Finding pretty much any cuisine in London is easy. Finding a restaurant that feels like it occupies the same kind of space as it would in its respective country is something far more difficult. I wasn’t too experienced in Moroccan dining before I went to Momo, but ducking off the heaving Regent Street into the tiny adjacent side street, I immediately felt like I could be in a similar little turnoff in Marrakech. Encased in shrubbery and with enticing aromas wafting out the doors, this intimately lit little hideaway immediately drew us in.
Inside, the low lighting and lavish Moroccan furnishings continued the feeling of being transported away from the normal hectic nature of London’s main shopping streets. Arriving at our table, the seats were set noticeably lower to the floor than we were expecting, which gave us a real feeling of informality – despite being in beautiful surroundings, we didn’t feel like we were on display, and instead were far more closed in as an individual table. Indeed, this really is a perfect venue for an intimate evening, or catching up with people that you perhaps haven’t seen in a long time.
On the tables around us, we couldn’t help but notice the colourful cocktails that were being set down, and very quickly consumed! We took that as a good sign, and ordered a couple ourselves – the first being a Momo Special (a wonderfully refreshing take on a Mojito), and a Negroni.
All the while we were enjoying these, other diners’ courses were arriving, and again we were getting envious! Jumping into the menu, we were recommended a great variety of sharing starters that encompassed the specialities and vibrant flavours that Moroccan cuisine is famed for. We began with crispy gambas, served with avocado purée and labneh cheese. Wrapped in light K’Taiffe, this gave the prawns an irresistible crunch, while the avocado added to the cheese an ever so subtle citrusy zing.
The wood pigeon pastille had immediately caught our eye, so when it was brought to the table we couldn’t wait to dive in. Combining the sweetness of the cinnamon with the rich, peppery meat of the pigeon made these pastilles too good to put down, despite them being hot from the kitchen! The orange marmalade accompaniment paired perfectly with the Negroni cocktail that we still had – an unintentional bonus!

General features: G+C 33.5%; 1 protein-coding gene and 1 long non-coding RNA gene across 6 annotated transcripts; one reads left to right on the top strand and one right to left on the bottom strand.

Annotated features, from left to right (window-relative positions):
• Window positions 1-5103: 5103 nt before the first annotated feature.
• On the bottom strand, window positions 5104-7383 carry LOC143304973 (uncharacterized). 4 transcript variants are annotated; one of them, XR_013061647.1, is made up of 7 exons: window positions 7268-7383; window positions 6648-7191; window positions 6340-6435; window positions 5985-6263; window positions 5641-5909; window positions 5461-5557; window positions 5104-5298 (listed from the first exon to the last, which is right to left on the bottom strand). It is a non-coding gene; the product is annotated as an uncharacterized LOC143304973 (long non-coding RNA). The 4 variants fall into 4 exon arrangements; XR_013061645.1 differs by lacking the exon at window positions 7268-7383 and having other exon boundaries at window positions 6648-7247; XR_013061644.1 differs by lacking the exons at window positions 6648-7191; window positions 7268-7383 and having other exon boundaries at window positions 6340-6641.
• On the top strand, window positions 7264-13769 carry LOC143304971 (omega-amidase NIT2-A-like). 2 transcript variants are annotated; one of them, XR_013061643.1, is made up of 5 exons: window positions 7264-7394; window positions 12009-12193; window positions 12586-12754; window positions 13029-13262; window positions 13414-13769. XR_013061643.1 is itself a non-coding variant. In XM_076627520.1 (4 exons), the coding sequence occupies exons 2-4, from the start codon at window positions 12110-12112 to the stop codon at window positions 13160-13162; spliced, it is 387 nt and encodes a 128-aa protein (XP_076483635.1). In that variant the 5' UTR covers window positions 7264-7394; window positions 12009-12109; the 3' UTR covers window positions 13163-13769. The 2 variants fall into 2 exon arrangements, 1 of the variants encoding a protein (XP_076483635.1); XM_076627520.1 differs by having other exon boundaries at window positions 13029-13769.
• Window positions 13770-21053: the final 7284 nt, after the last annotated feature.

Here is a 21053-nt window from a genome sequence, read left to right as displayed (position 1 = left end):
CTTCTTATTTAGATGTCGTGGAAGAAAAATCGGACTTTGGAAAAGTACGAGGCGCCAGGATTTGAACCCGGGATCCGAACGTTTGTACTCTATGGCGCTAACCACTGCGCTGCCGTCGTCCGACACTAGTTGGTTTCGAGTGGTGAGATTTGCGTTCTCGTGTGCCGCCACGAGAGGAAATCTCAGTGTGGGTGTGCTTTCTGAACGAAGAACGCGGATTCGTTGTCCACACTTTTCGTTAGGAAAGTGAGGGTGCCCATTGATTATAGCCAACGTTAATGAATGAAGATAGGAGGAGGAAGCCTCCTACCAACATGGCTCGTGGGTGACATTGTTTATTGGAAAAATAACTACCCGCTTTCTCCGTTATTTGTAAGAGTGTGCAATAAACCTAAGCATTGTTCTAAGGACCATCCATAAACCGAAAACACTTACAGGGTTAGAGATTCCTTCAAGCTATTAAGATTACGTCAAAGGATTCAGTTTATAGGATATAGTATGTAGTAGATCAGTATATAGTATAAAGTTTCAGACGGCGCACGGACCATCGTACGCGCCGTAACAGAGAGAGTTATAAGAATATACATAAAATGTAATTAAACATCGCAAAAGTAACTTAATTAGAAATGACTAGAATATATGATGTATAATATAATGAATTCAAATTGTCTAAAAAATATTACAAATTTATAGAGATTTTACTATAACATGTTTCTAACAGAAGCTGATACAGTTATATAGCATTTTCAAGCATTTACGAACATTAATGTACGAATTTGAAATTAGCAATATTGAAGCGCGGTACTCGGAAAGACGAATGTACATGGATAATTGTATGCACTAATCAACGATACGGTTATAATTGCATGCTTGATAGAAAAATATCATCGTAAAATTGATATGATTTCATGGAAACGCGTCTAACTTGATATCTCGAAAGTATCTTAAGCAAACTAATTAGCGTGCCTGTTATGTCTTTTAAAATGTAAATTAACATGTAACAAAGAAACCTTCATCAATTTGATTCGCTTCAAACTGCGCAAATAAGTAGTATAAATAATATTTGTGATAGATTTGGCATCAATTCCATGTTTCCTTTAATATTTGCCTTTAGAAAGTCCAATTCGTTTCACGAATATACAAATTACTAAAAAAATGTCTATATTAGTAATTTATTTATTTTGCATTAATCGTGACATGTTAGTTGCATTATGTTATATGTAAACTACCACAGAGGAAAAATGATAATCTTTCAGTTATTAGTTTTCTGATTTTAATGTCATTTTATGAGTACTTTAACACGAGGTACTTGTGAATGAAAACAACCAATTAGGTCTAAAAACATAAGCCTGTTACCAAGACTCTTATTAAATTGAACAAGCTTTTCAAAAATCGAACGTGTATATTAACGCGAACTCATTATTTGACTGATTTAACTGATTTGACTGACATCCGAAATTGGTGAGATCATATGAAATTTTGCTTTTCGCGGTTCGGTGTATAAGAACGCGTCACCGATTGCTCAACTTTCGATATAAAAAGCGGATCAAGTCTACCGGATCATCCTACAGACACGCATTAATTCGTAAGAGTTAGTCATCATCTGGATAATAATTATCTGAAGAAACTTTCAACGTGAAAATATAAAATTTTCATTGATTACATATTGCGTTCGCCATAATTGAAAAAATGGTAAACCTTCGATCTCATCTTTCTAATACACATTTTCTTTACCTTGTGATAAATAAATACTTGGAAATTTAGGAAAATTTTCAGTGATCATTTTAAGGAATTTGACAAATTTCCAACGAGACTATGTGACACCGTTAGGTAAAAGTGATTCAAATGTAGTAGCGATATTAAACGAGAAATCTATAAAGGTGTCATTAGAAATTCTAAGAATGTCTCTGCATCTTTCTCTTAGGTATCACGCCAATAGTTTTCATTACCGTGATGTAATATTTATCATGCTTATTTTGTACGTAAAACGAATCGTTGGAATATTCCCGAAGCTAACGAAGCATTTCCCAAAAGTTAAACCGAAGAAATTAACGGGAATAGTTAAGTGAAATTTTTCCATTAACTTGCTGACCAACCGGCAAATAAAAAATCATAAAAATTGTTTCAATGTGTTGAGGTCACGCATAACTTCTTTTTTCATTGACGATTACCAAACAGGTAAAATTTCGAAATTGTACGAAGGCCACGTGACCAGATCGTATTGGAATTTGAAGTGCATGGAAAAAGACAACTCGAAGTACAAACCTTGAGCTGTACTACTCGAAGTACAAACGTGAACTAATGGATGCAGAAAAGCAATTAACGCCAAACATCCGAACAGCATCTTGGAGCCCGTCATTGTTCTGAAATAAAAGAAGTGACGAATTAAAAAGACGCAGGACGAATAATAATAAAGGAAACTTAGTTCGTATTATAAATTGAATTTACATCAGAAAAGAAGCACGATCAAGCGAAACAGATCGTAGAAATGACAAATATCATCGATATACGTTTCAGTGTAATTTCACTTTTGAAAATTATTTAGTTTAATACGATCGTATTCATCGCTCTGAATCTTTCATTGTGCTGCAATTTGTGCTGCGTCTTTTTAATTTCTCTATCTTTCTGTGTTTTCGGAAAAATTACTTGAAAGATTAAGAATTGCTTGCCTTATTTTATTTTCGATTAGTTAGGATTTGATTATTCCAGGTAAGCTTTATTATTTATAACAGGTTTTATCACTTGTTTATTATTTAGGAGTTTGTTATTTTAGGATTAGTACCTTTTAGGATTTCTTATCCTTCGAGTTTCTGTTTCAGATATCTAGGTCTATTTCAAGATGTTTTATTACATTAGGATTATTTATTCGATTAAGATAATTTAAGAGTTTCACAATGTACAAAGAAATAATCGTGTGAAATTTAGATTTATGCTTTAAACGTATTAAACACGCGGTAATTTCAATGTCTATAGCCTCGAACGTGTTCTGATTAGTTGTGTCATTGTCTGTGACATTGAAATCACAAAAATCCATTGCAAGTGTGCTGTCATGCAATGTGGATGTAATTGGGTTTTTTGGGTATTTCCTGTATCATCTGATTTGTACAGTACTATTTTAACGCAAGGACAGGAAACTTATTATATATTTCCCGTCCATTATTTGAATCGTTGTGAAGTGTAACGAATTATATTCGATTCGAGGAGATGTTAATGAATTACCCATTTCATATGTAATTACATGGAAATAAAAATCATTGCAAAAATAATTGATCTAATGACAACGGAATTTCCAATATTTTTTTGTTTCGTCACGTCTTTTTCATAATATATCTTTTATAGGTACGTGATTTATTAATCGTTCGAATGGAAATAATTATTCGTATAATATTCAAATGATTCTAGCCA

Of course, we couldn’t come to a Moroccan restaurant without sampling the houmous. Boasting a deep, smoky flavour but with creamy undertones, we were quickly scooping it up with the Moroccan bread that had clearly just been baked.
I have to say, I was slightly nervous about the next dish which was recommended to us. Pretty much any meat dish in a restaurant gets my attention, and usually my order, but I’d never chosen chicken livers before. Our waitress told us that lots of customers feel the same, but she guaranteed that we wouldn’t be disappointed. Her recommendations had all been home runs so far, so we were hardly going to say no! How right she was – with an almost melt-in-the-mouth quality, the chicken livers were beyond tender, and had a richness that the pomegranate melasse cut through with a sweet, tangy twist.
This bold use of contrasting (but never clashing) flavours was continued in our next dish – mackerel filet with green pepper salad and roasted tomatoes. The way that the fish was cooked with a slightly crispy quality to the skin, and a deep saltiness which made the juiciness of the tomatoes even more appealing was absolutely unbeatable.
For a simpler dish, we went for cheese briouat, which were fantastically light, and were perfect for dipping into the houmous that we already had at the table. We had also ordered a Moroccan salad, which we started combining with the houmous, but quickly moved on to mixing with our other dishes as well, enjoying the colour and undeniable crunch it brought!
After such a range of sharing dishes, we were more than a little worried that we wouldn’t have enougn room for a main course. Momo is famed across London for its tagines, so we hadn’t hesitated at all to place an order right away. As soon as they arrived, the wondrous aromas wafting up from the bowls was enough to remind our stomachs to make room! The venison tagine was as rich and enticing as any game dish deserves, cooked in a beautiful red wine jus which hid crispy polenta, kale, and glazed Chantenay carrots. The vegetable tagine relied was an enticing mixture of textures, with the subtle spices used never becoming overpowering. We had deliberately saved some of the Moroccan bread from earlier to soak up both of these delicious sauces – essential!
Despite being almost unable to move after all of this food, the desserts were calling us. First, a decadent Valrhona chocolate fondant with vanilla ice cream, that avoided the trap of so many other chocolate desserts around London in that I wasn’t overly sweet or heavy. A high cocoa content kept it smooth, with a subtle bitterness at the end of every mouthful. Our second dessert was a milk pastilla – I’d never had a lighter, more delicate dessert than this.
A establishment like Momo doesn’t gather such a dedicated following just for its faultless menu, which we were lucky enough to sample a great deal of its exotic specialities. It’s much more than this – it’s the unmistakable sense of flair and craft that goes into every part of the restaurant. The lavish Moroccan furnishings, intimate ambience and passionate staff all combine to transport you far away from the London side streets. If you’re looking for a place that truly feels like an escape, Momo is not easily topped.
25 Heddon Street, London, W1B 4BH